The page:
“The leader of this effort was Judge Dick Suhrheinrich. Without Dick Suhrheinrich, we wouldn’t have a law school. He is truly a great man with enormous abilities. We created this law school. First, some thought it might be in Detroit, which wasn’t optimal. There were some issues and eventually it came here as an independent school.
“They had a real identity that they intended to protect, which I thought was reasonable. The agreement I had with them was that I would never push for there to be a closer affiliation. They may decide they wanted to, and that may be appropriate at some point, but it won’t be MSU pushing a closer affiliation. Before I left, they came to me and said, “We want a closer affiliation,” and now, after several years, it’s called Michigan State University College of Law.
“The idea of medical school came to fruition in the years after I left. In my mind, the key decision and the key meeting – there were several; something like this has several key meetings – was a meeting I had with Rich DeVos in the Grand Rapids airport hangar where I talked about how we wanted to do this. Basically, DeVos said, “That’s a good idea.” and it wouldn’t have happened without DeVos’ significant key intervention in the years following his deployment.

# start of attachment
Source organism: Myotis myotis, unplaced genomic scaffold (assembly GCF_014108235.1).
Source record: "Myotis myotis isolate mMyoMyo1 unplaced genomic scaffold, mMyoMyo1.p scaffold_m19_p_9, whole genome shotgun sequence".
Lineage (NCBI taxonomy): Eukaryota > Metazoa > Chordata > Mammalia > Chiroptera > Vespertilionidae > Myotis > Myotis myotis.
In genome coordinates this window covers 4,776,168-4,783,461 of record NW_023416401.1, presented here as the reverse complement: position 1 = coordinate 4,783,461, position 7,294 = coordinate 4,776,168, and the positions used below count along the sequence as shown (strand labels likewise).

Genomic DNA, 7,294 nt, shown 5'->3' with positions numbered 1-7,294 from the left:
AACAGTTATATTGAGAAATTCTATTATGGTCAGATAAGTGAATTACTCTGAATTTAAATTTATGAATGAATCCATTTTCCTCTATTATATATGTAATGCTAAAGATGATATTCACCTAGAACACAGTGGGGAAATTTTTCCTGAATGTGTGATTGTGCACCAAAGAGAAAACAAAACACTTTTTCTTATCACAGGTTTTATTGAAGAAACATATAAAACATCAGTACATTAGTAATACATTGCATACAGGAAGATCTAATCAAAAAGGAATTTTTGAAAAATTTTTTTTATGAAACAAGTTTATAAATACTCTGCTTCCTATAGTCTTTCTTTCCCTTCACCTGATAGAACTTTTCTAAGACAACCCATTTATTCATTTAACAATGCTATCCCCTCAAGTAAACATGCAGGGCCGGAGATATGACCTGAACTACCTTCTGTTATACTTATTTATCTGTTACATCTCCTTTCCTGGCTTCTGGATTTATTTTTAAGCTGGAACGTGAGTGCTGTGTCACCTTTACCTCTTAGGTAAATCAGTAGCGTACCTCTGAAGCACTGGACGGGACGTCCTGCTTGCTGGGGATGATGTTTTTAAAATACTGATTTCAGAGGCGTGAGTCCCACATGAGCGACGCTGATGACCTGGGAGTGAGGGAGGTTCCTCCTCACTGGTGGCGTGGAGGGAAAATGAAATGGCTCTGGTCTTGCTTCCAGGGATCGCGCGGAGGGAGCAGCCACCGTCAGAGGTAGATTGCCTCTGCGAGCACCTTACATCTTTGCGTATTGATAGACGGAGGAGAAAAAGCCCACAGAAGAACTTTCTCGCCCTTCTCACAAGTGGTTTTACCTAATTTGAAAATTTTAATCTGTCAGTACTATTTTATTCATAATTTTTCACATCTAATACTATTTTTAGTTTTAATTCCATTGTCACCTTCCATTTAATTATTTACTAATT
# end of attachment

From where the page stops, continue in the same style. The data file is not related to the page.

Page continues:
Talk about APLU and its mission.
“We are very aggressive and active in Washington on appropriations for colleges, and we have a deep commitment to student graduation, equity, and minority students having the same graduation rate percentages as college students. of the majority. I am pleased that the current MSU President, Stanley, sits on the APLU Board of Directors.
“Sam is a guy that we at APLU have always seen as a guy we could go to to get things done. During the pandemic, his medical expertise has been invaluable. Presidents of this organization from across the country get together, and Sam was someone who could serve with real expertise and talk about the issues that we all had. Sam was always a go-to guy. For him, coming to the state of Michigan was just outstanding for the state of Michigan and for him.